Top 10 Deadly and Scary Carnivorous Plants That Eats Animals

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Cobra lily
Darlingtonia californica, also called the California pitcher plant, cobra lily, or cobra plant, is a species of carnivorous plant, the sole member of the genus Darlingtonia in the family Sarraceniaceae. It is native to Northern California and Oregon, growing in bogs and seeps with cold running water. This plant is designated as uncommon due to its rarity in the field.

The name “cobra lily” stems from the resemblance of its tubular leaves to a rearing cobra, complete with a forked leaf – ranging from yellow to purplish-green – that resemble fangs or a serpent’s tongue.

Mouse-Eating Pitcher Plants
Nepenthes attenboroughii, named after the British naturalist and television host David Attenborough, has been known to eat not just little mice but also larger rats. Their pitchers can be as large as a football and are often found to contain giant centipedes and spiders up to four inches long.

Rainbow plant
Byblis, or rainbow plant, is a small genus of carnivorous plant native to Australia. The name rainbow plant comes from the attractive appearance of their mucilage covered leaves in the sun. Even though these plants look similar to the Drosera and Drosophllum, they are not related in any way and can be distinguished by zygomorphic flowers with five curved stamens.

Sarracenia
Sarracenia is a genus comprising 8 to 11 species of North American pitcher plants, commonly called trumpet pitchers.
The insects are attracted by a nectar-like secretion on the lip of pitchers, as well as a combination of color and scent. Slippery footing at the pitchers’ rim, aided in at least one species by a narcotic drug lacing the nectar, causes insects to fall inside, where they die and are digested by the plant as a nutrient source.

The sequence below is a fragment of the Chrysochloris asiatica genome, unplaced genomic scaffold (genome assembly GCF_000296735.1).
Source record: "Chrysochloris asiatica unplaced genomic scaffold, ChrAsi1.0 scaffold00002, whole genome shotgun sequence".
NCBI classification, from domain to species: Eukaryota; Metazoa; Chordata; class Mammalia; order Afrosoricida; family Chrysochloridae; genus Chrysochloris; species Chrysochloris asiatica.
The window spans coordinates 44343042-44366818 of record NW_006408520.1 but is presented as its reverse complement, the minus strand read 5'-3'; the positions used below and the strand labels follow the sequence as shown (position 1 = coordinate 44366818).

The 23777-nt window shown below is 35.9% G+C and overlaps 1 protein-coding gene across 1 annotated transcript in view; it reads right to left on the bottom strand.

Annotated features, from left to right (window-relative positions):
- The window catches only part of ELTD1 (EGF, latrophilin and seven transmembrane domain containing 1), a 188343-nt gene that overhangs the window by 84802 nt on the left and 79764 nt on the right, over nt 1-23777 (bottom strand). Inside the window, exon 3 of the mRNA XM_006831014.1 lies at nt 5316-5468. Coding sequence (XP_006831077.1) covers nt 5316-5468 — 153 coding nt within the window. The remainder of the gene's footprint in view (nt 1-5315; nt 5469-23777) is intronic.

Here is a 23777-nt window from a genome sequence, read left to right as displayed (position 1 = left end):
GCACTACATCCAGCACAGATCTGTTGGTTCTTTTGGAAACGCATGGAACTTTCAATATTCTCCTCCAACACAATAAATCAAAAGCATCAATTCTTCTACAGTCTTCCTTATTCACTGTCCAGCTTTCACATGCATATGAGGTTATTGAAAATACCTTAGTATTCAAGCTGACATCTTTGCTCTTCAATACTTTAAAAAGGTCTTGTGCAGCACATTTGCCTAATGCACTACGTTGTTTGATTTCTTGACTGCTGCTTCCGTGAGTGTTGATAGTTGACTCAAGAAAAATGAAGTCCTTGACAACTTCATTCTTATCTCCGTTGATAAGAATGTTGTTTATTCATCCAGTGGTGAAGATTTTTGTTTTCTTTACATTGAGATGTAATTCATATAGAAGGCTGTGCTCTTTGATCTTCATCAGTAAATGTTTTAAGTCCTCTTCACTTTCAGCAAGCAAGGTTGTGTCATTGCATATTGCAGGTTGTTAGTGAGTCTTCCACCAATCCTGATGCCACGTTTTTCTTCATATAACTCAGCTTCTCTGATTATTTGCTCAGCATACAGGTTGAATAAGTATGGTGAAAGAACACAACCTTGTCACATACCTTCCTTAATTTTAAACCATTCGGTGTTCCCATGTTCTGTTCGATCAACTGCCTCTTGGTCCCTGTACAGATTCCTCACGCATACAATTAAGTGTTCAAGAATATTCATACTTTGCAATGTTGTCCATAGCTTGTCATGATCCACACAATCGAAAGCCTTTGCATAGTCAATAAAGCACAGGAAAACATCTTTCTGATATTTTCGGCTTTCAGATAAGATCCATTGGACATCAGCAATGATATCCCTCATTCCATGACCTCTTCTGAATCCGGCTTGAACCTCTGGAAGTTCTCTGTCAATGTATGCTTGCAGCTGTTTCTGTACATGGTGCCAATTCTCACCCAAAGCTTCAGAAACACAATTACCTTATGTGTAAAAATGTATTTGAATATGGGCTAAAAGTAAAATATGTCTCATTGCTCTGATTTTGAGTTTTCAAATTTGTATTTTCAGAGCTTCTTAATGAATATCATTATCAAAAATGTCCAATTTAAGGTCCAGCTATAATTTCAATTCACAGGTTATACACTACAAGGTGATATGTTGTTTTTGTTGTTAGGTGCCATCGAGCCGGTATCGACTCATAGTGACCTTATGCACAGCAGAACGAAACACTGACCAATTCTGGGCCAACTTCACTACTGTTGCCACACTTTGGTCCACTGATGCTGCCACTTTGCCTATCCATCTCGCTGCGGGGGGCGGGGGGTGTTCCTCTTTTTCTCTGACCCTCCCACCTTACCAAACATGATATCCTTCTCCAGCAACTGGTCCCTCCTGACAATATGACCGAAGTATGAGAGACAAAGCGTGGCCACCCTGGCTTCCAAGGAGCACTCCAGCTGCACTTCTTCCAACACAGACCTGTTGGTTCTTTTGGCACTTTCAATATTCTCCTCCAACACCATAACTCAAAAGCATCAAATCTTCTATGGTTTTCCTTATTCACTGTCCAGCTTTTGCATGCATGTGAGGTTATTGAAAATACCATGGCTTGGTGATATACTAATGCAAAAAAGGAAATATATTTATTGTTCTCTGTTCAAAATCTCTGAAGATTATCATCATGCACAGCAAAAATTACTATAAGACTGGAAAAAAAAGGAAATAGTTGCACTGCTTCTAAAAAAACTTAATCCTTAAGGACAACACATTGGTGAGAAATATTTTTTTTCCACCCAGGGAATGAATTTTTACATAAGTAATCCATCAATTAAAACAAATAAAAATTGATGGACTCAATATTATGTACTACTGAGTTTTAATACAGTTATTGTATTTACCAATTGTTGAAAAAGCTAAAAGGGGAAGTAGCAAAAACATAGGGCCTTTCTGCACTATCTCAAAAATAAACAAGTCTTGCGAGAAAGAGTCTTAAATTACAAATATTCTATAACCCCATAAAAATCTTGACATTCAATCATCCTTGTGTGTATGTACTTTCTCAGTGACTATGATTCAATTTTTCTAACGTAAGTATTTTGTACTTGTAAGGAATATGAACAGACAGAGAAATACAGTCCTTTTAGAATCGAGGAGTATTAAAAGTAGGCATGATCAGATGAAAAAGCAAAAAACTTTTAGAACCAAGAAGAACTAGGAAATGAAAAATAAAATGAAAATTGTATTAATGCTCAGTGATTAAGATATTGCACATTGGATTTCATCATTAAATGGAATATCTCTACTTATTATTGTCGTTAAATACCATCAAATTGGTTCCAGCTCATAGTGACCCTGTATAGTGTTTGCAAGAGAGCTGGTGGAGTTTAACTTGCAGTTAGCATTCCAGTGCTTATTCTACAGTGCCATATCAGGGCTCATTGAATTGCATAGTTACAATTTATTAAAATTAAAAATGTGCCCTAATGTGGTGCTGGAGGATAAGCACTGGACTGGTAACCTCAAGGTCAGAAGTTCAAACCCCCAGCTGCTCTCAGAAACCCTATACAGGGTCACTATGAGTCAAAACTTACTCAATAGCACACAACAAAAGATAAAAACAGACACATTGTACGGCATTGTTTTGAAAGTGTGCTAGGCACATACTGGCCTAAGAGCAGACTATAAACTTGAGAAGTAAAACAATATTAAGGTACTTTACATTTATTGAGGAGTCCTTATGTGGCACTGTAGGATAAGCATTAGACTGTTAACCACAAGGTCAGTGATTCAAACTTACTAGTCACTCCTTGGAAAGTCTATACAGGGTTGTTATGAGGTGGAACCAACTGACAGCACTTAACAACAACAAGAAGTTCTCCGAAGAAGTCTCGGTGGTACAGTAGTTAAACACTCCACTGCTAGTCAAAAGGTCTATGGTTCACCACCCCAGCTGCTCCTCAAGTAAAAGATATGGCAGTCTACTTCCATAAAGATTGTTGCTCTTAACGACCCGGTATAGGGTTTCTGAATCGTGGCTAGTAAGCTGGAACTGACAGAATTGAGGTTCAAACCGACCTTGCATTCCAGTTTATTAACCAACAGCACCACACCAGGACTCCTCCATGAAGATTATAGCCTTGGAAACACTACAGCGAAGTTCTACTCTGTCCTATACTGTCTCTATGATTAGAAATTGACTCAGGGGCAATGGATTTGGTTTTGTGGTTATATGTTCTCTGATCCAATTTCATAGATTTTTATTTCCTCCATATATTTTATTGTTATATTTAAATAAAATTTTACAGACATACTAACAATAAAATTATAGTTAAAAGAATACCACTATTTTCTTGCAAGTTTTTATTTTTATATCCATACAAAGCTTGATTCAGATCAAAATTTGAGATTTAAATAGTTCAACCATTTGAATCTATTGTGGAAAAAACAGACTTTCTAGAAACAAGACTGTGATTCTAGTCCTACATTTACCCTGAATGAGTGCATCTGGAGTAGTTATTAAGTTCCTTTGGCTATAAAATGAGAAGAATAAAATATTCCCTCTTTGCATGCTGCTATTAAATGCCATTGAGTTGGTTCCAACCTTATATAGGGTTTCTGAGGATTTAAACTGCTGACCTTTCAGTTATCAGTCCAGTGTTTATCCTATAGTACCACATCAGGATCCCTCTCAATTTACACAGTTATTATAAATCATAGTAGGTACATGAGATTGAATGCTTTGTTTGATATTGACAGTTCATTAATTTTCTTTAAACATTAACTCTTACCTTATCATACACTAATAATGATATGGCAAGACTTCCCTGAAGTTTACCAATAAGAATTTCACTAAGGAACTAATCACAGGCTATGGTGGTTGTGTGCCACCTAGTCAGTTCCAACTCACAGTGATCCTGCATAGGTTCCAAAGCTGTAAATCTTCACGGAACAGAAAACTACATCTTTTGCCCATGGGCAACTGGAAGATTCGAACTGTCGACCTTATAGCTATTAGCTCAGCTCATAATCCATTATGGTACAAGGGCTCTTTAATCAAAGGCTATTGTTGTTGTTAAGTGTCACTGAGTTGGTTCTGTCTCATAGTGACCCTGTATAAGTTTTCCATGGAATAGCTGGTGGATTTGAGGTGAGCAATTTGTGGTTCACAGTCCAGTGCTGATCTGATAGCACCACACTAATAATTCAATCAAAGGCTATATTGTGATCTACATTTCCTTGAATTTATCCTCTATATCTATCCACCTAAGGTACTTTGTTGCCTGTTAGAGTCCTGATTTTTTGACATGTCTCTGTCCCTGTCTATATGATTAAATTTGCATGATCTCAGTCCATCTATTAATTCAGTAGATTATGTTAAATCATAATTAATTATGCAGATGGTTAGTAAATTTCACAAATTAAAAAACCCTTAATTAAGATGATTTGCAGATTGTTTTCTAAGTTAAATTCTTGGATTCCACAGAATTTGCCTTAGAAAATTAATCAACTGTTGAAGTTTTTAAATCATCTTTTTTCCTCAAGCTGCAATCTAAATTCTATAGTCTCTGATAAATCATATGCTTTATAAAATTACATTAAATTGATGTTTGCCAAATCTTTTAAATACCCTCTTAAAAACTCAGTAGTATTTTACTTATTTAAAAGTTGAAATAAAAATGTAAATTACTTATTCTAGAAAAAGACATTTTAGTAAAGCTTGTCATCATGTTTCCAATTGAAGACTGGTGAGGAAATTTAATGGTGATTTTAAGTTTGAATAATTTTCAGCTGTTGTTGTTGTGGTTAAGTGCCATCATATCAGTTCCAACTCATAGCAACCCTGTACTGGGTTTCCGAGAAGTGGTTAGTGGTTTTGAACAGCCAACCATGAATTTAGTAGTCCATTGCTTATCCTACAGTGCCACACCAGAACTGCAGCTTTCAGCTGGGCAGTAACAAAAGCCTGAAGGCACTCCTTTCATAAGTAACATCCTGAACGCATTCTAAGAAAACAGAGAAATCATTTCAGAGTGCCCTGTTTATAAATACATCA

Waterwheel plant
Aldrovanda vesiculosa, commonly known as the waterwheel plant, is the sole extant species in the flowering plant genus Aldrovanda of the family Droseraceae. The plant captures small aquatic invertebrates using traps similar to those of the Venus Flytrap. The traps are arranged in whorls around a central, free-floating stem, giving rise to the common name. This is one of the few plant species capable of rapid movement.

Butterworts
Pinguicula, commonly known as the butterworts, is a genus of carnivorous plants that use sticky, glandular leaves to lure, trap, and digest insects in order to supplement the poor mineral nutrition they obtain from the environments.

Utricularia
Utricularia, or collectively known as bladderworts, is a genus of carnivorous plants consisting of about 220 species. They occur in fresh water and wet soil as terrestrial or aquatic species, on every continent accept Antarctica.

Drosera
Drosera, commonly known as the sundews, comprise one of the largest genera of carnivorous plants, with at least 194 species. These members of the family Droseraceae lure, capture, and digest insects using stalked mucilaginous glands covering their leaf surfaces. The insects are used to supplement the poor mineral nutrition of the soil in which they grow. Various species, which vary greatly in size and form, can be found growing natively on every continent except Antarctica.

Cephalotus
Cephalotus follicularis, a small carnivorous pitcher plant. The pit-fall traps of the modified leaves have inspired the common names for this plant, which include Albany pitcher plant, Western Australian pitcher plant, fly-catcher plant or mocassin plant.

The Venus Flytrap
The Venus flytrap, Dionaea muscipula, is a carnivorous plant native to subtropical wetlands on the East Coast of the United States. It catches its prey—chiefly insects and arachnids— with a trapping structure formed by the terminal portion of each of the plant’s leaves and is triggered by tiny hairs on their inner surfaces. When an insect or spider crawling along the leaves contacts a hair, the trap closes if a different hair is contacted within twenty seconds of the first strike. The requirement of redundant triggering in this mechanism serves as a safeguard against a waste of energy in trapping objects with no nutritional value.

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